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The Islamic Republic Wants a Referendum? Start in Iran


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Middle East Forum

Michael Rubin
Middle East Forum Observer
January 17, 2024

The Iranian regime believes it is running high. Three years ago, the Islamic Republic was near bankruptcy because of sanctions and Secretary of State Mike Pompeo's "Maximum Pressure" campaign. Hezbollah had trouble paying its salaries, and Iraqis complained the Islamic Revolutionary Guard Corps that gave birth and long subsidized specific Shi'ite militias now demanded remittances from them.

The Islamic Republic's Achilles' heel has always been questions about its legitimacy. Ayatollah Ruhollah Khomeini mobilized Iranians to oust the shah. Historians estimate ten percent of Iranians took part in the street protests that forced the shah to flee into exile. In comparison, only one percent of Russians participated in the Bolshevik Revolution, and two percent of colonists participated in the American Revolution. Most Iranians, however, mobilized over what they were against but did not share a common vision. Khomeini elided this problem by saying different things to different groups or by outright lying. "I don't want to have the power of government in my hand; I am not interested in personal power," he told one gullible journalist.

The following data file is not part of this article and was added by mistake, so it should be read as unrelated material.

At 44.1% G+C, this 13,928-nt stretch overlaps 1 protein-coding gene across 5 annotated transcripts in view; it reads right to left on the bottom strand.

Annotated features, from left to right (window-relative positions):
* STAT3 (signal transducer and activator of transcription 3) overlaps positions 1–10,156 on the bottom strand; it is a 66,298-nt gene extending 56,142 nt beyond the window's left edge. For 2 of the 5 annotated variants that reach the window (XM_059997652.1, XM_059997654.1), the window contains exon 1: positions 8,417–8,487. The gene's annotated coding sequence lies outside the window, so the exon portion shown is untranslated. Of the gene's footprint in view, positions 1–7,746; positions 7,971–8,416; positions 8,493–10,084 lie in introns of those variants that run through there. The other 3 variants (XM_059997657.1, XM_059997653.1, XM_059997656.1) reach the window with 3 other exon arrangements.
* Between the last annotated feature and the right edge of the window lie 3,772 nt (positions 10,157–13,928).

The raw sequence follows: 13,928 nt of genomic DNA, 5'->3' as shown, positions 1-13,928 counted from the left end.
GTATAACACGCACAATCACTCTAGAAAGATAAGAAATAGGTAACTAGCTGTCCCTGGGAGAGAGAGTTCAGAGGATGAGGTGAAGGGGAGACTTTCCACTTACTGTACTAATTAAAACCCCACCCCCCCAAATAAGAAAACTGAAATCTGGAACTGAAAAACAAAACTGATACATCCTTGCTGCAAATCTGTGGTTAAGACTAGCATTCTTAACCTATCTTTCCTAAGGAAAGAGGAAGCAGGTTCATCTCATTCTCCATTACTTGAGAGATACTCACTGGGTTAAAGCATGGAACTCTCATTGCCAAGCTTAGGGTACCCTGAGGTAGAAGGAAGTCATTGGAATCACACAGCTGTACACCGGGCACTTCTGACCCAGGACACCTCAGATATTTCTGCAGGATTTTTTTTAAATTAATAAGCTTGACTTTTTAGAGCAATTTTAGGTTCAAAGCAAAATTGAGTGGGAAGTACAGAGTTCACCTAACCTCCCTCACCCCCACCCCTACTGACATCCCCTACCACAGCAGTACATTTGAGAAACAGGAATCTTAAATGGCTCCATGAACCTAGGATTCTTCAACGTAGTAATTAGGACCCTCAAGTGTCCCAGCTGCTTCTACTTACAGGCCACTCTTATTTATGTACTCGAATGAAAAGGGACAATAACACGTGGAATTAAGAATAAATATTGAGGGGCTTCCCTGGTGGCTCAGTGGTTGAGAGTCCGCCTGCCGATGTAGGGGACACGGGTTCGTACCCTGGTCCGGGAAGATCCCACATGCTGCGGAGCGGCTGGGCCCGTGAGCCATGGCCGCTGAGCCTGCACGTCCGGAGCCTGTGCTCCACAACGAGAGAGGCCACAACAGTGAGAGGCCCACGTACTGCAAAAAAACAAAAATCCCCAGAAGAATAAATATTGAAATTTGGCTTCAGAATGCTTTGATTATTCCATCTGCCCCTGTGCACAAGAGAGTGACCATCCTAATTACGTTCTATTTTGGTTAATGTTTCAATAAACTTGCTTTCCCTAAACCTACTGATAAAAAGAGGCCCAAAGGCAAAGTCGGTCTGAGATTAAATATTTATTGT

On April 1, 1979, two months to the day after his return, Khomeini sponsored a referendum with a single question: "Do you want an Islamic Republic?" He never defined what an Islamic Republic would mean but nearly 45 years later, regime officials still base their legitimacy on this initial vote.


If Khamenei and Raisi are as certain as they claim that they have popular legitimacy, invite in UN observers and international monitors and hold a new referendum with a simple question: "Do you want an Islamic Republic?" if the answer is no, consider the Islamic Republic dissolved and prepare for a new, democratic constitutional order.

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